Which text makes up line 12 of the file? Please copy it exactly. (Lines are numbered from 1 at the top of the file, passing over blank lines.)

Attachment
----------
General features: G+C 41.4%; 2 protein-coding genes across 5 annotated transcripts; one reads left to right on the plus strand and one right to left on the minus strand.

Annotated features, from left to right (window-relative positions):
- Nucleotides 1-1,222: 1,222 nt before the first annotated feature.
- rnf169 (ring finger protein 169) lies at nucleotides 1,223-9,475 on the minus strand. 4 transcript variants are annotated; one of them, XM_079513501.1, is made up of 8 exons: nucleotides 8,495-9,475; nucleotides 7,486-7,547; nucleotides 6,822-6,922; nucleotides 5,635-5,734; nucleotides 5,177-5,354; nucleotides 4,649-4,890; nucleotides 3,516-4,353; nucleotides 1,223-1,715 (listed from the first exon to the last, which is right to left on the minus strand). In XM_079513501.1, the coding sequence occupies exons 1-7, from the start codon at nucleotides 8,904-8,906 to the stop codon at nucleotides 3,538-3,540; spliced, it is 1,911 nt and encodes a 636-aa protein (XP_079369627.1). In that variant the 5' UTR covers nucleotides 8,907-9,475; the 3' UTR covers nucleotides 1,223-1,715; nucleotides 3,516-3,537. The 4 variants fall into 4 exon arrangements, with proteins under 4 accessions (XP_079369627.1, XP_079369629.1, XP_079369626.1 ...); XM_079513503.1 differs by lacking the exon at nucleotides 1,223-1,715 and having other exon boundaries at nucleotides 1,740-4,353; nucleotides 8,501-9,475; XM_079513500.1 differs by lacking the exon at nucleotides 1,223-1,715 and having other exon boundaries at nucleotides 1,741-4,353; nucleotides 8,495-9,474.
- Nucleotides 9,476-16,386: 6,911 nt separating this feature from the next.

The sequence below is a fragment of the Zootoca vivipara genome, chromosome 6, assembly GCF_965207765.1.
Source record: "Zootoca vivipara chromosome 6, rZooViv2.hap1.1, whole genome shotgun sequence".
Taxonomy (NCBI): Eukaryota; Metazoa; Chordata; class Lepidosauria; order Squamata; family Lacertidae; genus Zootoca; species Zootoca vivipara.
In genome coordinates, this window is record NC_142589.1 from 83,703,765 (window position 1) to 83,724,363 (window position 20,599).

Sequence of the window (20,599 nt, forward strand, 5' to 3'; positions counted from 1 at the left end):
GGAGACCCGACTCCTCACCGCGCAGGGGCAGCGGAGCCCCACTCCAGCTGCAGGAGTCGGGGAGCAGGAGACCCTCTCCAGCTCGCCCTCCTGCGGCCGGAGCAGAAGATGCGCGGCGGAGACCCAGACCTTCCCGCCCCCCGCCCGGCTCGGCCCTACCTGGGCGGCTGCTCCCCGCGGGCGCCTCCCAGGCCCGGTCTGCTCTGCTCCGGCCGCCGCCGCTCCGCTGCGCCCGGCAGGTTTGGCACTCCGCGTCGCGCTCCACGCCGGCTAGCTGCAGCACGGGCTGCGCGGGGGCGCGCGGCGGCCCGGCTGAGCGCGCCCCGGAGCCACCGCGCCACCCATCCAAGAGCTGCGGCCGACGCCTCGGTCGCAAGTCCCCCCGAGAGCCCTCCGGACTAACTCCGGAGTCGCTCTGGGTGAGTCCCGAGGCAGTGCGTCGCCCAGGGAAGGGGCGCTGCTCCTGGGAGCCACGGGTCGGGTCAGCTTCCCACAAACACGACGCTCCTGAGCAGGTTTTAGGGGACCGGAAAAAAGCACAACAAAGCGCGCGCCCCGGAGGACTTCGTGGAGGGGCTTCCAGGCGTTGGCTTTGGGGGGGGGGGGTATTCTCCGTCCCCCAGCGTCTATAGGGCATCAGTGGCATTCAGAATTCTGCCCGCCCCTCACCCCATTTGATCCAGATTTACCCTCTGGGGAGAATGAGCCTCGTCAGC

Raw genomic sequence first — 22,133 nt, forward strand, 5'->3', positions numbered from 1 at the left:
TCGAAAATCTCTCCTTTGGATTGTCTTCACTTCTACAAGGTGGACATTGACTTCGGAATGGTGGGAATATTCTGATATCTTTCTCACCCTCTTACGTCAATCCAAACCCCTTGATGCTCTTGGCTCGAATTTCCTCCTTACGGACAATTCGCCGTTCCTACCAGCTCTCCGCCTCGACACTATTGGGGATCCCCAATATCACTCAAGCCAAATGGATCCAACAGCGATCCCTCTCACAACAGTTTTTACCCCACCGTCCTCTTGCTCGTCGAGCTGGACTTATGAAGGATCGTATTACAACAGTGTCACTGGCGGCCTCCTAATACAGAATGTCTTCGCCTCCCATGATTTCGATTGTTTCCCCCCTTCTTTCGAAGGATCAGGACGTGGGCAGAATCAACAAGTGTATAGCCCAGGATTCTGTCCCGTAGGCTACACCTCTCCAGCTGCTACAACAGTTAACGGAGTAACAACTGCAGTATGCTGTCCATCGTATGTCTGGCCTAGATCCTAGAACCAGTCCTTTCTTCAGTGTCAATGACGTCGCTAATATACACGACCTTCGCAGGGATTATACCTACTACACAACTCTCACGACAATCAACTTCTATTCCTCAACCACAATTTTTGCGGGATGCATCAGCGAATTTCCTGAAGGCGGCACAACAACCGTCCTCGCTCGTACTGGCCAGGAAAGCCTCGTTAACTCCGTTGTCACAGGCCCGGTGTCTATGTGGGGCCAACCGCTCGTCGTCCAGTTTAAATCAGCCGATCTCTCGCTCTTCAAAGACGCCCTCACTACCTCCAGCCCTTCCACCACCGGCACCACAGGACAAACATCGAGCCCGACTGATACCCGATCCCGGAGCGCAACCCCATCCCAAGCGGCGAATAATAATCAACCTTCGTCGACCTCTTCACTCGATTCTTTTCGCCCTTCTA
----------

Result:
Raw genomic sequence first — 22,133 nt, forward strand, 5'->3', positions numbered from 1 at the left: